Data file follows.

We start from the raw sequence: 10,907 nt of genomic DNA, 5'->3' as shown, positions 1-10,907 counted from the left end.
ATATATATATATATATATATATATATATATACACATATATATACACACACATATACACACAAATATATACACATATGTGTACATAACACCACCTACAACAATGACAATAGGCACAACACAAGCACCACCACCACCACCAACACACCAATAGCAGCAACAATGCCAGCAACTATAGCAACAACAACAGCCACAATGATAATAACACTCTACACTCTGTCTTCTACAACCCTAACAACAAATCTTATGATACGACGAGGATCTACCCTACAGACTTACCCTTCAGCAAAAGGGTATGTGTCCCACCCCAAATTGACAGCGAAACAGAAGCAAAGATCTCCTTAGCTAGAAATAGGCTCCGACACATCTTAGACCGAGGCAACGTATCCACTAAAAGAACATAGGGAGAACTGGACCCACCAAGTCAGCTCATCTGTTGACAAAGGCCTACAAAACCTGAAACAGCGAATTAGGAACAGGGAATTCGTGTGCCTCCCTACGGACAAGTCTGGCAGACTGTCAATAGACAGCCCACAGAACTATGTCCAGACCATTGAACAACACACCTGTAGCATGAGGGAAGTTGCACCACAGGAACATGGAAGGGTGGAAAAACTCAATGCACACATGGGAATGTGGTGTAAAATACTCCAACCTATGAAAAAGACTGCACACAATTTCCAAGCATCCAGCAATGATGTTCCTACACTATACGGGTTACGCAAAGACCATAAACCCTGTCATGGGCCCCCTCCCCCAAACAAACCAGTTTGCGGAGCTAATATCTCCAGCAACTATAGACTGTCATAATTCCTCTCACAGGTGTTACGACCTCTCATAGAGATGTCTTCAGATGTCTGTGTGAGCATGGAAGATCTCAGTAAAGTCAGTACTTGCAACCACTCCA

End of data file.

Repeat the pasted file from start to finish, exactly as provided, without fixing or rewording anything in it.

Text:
We start from the raw sequence: 10,907 nt of genomic DNA, 5'->3' as shown, positions 1-10,907 counted from the left end.
ATATATATATATATATATATATATATATATACACATATATATACACACACATATACACACAAATATATACACATATGTGTACATAACACCACCTACAACAATGACAATAGGCACAACACAAGCACCACCACCACCACCAACACACCAATAGCAGCAACAATGCCAGCAACTATAGCAACAACAACAGCCACAATGATAATAACACTCTACACTCTGTCTTCTACAACCCTAACAACAAATCTTATGATACGACGAGGATCTACCCTACAGACTTACCCTTCAGCAAAAGGGTATGTGTCCCACCCCAAATTGACAGCGAAACAGAAGCAAAGATCTCCTTAGCTAGAAATAGGCTCCGACACATCTTAGACCGAGGCAACGTATCCACTAAAAGAACATAGGGAGAACTGGACCCACCAAGTCAGCTCATCTGTTGACAAAGGCCTACAAAACCTGAAACAGCGAATTAGGAACAGGGAATTCGTGTGCCTCCCTACGGACAAGTCTGGCAGACTGTCAATAGACAGCCCACAGAACTATGTCCAGACCATTGAACAACACACCTGTAGCATGAGGGAAGTTGCACCACAGGAACATGGAAGGGTGGAAAAACTCAATGCACACATGGGAATGTGGTGTAAAATACTCCAACCTATGAAAAAGACTGCACACAATTTCCAAGCATCCAGCAATGATGTTCCTACACTATACGGGTTACGCAAAGACCATAAACCCTGTCATGGGCCCCCTCCCCCAAACAAACCAGTTTGCGGAGCTAATATCTCCAGCAACTATAGACTGTCATAATTCCTCTCACAGGTGTTACGACCTCTCATAGAGATGTCTTCAGATGTCTGTGTGAGCATGGAAGATCTCAGTAAAGTCAGTACTTGCAACCACTCCA